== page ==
2.1.2. Confirmatory Assay (AID 588683, AID 651798, AID 651801, AID 651806 and AID 651834)

The activity of the compounds was confirmed in FP assay in 8-point dose. The assay procedure was similar to primary HTS except that compounds were transferred using a pin tool (Cybio, Woburn, MA) and the assay volume was 40 μL/well. The data was normalized and the percent (%) activity was determined at each concentration in GeneData. The concentration response curves (CRCs) were generated with GeneData Condeseo.

2.1.3. Thermal shift assay (Secondary Assay: AID 651823 and AID 651829)

The binding of the compounds to Keap1 protein was tested in a thermal shift assay. 5 μL/well of the Kelch domain of the Keap1 protein mixed with detection dye Sypro orange was dispensed into a qPCR plate (Roche, Catalog No. 05102430001) using Combi NL. 25 nL/well of the compounds in dose was transferred to the assay plates using the pin tool. The assay plates were set on a plate shaker for 5 second at a speed of 2,000 rpm. After 10 minutes of incubation at room temperature to promote compound binding to Keap1, the plates were read on LightCycler 480 using a protein melting protocol. The fluorescence signal was recorded at a temperature range of 25∼85 °C with a temperature ramping rate of 3.6 °C/min at an excitation of 465 nm and emission of 580 nm. Tm values for each well were derived through Roche protein-melting analysis software.

2.1.4. Counterscreen for thermal shift assay (Secondary Assay: AID 651858)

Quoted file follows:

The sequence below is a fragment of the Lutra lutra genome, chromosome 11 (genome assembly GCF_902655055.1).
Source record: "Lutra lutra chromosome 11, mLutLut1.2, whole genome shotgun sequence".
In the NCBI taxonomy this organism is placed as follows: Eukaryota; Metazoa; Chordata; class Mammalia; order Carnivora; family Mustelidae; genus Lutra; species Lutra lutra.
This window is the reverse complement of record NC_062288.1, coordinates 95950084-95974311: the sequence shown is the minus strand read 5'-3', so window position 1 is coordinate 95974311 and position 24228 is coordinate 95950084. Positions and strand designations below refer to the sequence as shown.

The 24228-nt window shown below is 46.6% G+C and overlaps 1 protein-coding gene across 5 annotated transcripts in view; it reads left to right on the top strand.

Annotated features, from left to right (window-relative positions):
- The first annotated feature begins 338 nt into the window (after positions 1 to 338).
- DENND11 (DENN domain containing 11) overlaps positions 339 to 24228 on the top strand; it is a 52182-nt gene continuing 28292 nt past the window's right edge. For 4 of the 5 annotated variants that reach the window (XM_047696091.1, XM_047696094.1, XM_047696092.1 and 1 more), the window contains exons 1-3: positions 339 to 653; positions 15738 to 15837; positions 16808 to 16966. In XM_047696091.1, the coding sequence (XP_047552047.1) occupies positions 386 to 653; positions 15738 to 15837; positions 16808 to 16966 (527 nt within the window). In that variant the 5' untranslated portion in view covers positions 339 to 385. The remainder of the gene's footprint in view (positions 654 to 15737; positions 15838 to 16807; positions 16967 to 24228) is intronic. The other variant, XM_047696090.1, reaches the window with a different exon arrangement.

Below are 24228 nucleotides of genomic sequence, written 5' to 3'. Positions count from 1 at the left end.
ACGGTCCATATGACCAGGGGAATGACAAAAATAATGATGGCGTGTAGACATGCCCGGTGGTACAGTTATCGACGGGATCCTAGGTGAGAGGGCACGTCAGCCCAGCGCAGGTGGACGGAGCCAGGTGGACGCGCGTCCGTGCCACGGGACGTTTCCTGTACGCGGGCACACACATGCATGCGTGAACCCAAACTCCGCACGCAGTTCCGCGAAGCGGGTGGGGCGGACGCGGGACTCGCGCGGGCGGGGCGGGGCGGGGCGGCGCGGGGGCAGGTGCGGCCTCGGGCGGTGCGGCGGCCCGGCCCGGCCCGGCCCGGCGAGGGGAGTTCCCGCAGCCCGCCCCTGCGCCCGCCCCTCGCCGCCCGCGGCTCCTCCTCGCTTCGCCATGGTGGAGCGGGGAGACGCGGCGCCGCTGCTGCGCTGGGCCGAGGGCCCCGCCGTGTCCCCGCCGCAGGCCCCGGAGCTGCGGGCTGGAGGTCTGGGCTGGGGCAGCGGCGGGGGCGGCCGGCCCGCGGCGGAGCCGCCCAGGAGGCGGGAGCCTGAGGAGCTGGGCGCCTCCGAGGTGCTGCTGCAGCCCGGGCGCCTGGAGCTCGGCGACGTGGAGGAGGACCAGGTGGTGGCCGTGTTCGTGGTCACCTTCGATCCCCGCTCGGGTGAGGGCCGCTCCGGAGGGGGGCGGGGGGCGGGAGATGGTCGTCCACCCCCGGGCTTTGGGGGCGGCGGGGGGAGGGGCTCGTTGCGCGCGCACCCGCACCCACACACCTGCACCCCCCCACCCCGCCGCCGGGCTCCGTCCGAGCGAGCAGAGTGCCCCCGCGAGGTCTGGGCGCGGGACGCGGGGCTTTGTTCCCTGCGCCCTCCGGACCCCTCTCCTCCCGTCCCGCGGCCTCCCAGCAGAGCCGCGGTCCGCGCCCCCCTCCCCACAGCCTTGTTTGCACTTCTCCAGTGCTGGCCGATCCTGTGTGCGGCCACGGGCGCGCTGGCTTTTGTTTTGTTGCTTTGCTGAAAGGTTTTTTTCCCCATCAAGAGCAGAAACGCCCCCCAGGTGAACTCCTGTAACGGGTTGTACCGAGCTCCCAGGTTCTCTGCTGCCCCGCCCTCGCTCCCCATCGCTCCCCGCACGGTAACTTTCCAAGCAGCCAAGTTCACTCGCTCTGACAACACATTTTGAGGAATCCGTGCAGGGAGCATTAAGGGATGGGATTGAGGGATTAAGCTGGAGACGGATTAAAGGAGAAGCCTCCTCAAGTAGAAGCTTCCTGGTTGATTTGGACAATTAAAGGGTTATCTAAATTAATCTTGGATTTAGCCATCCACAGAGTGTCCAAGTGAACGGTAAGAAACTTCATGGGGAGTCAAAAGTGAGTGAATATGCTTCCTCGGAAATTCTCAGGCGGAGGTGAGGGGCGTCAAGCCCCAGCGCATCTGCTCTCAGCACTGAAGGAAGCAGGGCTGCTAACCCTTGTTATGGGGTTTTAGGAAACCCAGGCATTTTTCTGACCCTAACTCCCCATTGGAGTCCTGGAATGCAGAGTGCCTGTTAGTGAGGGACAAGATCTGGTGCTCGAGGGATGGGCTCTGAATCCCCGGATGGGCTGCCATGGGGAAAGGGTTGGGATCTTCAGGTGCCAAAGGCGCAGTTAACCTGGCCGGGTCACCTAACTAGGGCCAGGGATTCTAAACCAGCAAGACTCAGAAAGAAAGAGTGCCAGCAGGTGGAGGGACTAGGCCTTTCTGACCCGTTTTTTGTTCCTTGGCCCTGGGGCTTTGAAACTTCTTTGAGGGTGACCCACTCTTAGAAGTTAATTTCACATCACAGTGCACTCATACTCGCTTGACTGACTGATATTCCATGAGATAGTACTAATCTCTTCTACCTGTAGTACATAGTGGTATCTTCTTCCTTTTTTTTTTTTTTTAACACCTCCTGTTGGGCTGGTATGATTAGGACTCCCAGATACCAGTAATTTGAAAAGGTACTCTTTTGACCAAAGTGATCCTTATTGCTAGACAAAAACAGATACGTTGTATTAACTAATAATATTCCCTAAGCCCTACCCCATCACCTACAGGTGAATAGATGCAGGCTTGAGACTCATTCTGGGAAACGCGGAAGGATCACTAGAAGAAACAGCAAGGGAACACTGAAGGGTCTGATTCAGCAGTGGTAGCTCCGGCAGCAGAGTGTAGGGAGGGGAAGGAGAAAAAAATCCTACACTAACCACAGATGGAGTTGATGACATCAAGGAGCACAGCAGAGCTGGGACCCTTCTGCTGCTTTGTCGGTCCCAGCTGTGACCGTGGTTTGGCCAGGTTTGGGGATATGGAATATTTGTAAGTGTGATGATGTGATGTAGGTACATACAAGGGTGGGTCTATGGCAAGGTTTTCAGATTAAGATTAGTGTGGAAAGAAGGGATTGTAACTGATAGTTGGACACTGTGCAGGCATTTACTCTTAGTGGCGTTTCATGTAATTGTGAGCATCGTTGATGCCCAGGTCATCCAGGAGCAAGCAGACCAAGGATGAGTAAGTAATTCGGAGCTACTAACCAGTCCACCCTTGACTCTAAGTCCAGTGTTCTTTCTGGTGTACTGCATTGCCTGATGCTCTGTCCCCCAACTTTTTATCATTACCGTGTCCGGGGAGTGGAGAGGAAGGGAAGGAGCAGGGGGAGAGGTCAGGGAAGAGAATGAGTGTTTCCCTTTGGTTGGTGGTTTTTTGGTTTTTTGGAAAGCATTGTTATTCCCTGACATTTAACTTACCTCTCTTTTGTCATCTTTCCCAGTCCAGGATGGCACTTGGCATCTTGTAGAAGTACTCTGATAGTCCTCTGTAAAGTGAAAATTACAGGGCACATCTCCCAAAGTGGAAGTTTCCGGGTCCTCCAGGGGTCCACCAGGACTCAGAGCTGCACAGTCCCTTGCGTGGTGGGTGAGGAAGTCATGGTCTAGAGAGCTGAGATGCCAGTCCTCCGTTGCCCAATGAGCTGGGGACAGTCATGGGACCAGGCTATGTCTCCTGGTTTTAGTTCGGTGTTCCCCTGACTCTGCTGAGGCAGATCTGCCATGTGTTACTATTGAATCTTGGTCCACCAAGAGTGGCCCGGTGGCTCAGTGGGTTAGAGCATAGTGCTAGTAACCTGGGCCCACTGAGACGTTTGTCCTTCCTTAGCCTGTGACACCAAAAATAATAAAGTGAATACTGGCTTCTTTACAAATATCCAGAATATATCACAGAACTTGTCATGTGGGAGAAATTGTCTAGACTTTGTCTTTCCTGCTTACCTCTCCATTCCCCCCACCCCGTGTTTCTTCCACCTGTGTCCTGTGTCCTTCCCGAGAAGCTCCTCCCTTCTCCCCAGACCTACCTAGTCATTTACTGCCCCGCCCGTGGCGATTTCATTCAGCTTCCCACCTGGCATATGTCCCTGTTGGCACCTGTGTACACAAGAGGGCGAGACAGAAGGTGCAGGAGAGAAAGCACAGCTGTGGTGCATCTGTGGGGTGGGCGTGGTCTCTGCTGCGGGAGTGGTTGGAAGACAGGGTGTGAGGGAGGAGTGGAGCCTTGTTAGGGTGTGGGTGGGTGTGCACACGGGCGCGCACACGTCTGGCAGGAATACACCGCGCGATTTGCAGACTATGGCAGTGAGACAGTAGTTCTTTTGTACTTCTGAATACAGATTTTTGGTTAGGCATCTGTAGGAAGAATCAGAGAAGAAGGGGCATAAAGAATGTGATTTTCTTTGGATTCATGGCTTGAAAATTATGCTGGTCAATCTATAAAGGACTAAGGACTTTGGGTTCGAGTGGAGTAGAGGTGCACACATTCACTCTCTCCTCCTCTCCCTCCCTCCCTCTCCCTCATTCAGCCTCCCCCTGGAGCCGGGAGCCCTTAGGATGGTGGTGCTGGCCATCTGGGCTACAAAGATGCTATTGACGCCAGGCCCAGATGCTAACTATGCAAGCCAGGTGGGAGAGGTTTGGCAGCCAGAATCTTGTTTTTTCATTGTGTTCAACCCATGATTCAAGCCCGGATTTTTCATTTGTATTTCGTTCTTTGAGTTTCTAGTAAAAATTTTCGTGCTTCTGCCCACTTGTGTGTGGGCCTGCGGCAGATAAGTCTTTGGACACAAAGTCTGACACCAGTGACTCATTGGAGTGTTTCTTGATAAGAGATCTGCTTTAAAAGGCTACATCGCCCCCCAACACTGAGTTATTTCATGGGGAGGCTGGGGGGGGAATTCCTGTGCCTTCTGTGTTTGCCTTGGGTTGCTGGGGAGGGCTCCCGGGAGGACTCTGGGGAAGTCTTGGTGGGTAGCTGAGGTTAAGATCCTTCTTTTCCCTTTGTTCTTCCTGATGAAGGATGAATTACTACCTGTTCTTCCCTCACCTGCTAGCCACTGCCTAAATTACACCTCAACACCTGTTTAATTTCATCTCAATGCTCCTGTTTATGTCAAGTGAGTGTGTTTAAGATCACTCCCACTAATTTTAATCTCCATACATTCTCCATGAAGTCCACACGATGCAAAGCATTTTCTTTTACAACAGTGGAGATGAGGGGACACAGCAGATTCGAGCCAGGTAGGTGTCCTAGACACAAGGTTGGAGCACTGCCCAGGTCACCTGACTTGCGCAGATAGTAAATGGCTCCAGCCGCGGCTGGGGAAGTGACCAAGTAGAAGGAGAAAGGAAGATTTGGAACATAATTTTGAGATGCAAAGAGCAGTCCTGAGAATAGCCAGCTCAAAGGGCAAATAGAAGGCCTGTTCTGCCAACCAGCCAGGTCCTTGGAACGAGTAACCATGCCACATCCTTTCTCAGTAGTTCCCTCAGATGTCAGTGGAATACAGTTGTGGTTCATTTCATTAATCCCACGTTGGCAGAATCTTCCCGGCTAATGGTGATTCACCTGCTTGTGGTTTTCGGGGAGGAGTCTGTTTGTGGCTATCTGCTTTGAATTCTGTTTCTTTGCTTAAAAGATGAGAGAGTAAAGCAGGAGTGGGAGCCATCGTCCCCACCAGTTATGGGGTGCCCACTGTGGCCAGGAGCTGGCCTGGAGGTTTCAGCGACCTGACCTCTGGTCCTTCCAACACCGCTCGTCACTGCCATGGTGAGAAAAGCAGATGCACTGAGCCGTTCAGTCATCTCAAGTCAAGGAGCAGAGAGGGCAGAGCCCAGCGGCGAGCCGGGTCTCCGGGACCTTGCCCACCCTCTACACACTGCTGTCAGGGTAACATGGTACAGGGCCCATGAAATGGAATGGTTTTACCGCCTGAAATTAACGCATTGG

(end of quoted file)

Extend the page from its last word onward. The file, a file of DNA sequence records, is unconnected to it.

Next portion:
To eliminate the false positive from thermal shift assay, a counterscreen was performed by looking at the Tm of the compounds in assay buffer. Compounds with a readable Tm in the counterscreen were removed from the hit list.

2.1.5. Cytotoxicity assay (Secondary Assay: AID 651860 and AID 651863)

Compound toxicity was assessed in two wildtype cell lines, HEK293 and HepG2, using CellTitre-Glo (Promega, Catalog No.G7573) reagent. This assay detects cellular ATP levels that correlate with the number of viable cells. The cells were cultured in DMEM media in a humidified 37 °C/5% CO2 incubator and plated onto Corning 384-well white assay plates (Corning, Catalog No. 3712) with 5000 cells/well in 40 μL of media. After 24h incubation, the cells were treated with 100nL/well of compounds for 48h. MG132 (PubChem SID 125164700) at 16 μM was used as a positive control. The data was normalized against DMSO and the positive control in Genedata Assay Analyzer and the curves were fitted in Genedata Condeseo.

2.1.6. Nrf2 nuclear translocation assay (Secondary Assay: AID 651833)